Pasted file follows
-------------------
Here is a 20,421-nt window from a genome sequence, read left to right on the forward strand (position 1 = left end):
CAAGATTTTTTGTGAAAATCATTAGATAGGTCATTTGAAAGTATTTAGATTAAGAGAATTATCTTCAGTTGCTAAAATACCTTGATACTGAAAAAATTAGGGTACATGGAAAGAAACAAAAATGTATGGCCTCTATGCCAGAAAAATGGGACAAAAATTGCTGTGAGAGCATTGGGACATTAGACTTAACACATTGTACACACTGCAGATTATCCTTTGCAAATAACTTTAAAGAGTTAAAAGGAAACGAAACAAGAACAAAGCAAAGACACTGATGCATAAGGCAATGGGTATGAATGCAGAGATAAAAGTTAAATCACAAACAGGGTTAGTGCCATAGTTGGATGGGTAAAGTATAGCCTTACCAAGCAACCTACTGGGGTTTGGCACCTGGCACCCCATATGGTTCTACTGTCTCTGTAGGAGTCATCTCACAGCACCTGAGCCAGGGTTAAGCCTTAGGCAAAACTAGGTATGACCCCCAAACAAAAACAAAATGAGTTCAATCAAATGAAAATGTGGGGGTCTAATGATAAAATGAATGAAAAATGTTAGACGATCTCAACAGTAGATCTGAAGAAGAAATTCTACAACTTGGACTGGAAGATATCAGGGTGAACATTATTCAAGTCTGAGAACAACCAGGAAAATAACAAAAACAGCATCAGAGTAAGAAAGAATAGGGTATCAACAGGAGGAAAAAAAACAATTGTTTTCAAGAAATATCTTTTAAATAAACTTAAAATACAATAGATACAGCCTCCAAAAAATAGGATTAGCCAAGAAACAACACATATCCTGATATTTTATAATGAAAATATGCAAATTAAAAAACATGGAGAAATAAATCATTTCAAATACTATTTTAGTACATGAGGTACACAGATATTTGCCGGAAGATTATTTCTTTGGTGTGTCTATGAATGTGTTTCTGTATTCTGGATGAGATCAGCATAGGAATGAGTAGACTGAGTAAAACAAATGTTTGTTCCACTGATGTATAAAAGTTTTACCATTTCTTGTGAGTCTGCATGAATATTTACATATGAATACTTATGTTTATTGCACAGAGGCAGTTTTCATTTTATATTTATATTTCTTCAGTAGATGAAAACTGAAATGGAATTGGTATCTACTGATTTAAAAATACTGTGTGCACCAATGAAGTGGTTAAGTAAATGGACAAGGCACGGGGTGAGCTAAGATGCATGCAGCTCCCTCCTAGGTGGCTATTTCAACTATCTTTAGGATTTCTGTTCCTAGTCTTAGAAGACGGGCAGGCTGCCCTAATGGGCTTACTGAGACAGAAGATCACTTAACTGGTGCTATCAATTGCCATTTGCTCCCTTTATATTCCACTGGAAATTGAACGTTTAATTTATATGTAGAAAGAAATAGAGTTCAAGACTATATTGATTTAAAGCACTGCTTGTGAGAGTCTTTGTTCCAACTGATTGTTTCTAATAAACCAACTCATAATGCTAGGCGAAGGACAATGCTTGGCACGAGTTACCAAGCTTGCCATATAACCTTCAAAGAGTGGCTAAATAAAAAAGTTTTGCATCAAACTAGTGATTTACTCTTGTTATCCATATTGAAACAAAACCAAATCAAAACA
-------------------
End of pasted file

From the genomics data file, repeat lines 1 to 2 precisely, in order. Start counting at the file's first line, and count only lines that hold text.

Here is a 20,421-nt window from a genome sequence, read left to right on the forward strand (position 1 = left end):
CAAGATTTTTTGTGAAAATCATTAGATAGGTCATTTGAAAGTATTTAGATTAAGAGAATTATCTTCAGTTGCTAAAATACCTTGATACTGAAAAAATTAGGGTACATGGAAAGAAACAAAAATGTATGGCCTCTATGCCAGAAAAATGGGACAAAAATTGCTGTGAGAGCATTGGGACATTAGACTTAACACATTGTACACACTGCAGATTATCCTTTGCAAATAACTTTAAAGAGTTAAAAGGAAACGAAACAAGAACAAAGCAAAGACACTGATGCATAAGGCAATGGGTATGAATGCAGAGATAAAAGTTAAATCACAAACAGGGTTAGTGCCATAGTTGGATGGGTAAAGTATAGCCTTACCAAGCAACCTACTGGGGTTTGGCACCTGGCACCCCATATGGTTCTACTGTCTCTGTAGGAGTCATCTCACAGCACCTGAGCCAGGGTTAAGCCTTAGGCAAAACTAGGTATGACCCCCAAACAAAAACAAAATGAGTTCAATCAAATGAAAATGTGGGGGTCTAATGATAAAATGAATGAAAAATGTTAGACGATCTCAACAGTAGATCTGAAGAAGAAATTCTACAACTTGGACTGGAAGATATCAGGGTGAACATTATTCAAGTCTGAGAACAACCAGGAAAATAACAAAAACAGCATCAGAGTAAGAAAGAATAGGGTATCAACAGGAGGAAAAAAAACAATTGTTTTCAAGAAATATCTTTTAAATAAACTTAAAATACAATAGATACAGCCTCCAAAAAATAGGATTAGCCAAGAAACAACACATATCCTGATATTTTATAATGAAAATATGCAAATTAAAAAACATGGAGAAATAAATCATTTCAAATACTATTTTAGTACATGAGGTACACAGATATTTGCCGGAAGATTATTTCTTTGGTGTGTCTATGAATGTGTTTCTGTATTCTGGATGAGATCAGCATAGGAATGAGTAGACTGAGTAAAACAAATGTTTGTTCCACTGATGTATAAAAGTTTTACCATTTCTTGTGAGTCTGCATGAATATTTACATATGAATACTTATGTTTATTGCACAGAGGCAGTTTTCATTTTATATTTATATTTCTTCAGTAGATGAAAACTGAAATGGAATTGGTATCTACTGATTTAAAAATACTGTGTGCACCAATGAAGTGGTTAAGTAAATGGACAAGGCACGGGGTGAGCTAAGATGCATGCAGCTCCCTCCTAGGTGGCTATTTCAACTATCTTTAGGATTTCTGTTCCTAGTCTTAGAAGACGGGCAGGCTGCCCTAATGGGCTTACTGAGACAGAAGATCACTTAACTGGTGCTATCAATTGCCATTTGCTCCCTTTATATTCCACTGGAAATTGAACGTTTAATTTATATGTAGAAAGAAATAGAGTTCAAGACTATATTGATTTAAAGCACTGCTTGTGAGAGTCTTTGTTCCAACTGATTGTTTCTAATAAACCAACTCATAATGCTAGGCGAAGGACAATGCTTGGCACGAGTTACCAAGCTTGCCATATAACCTTCAAAGAGTGGCTAAATAAAAAAGTTTTGCATCAAACTAGTGATTTACTCTTGTTATCCATATTGAAACAAAACCAAATCAAAACA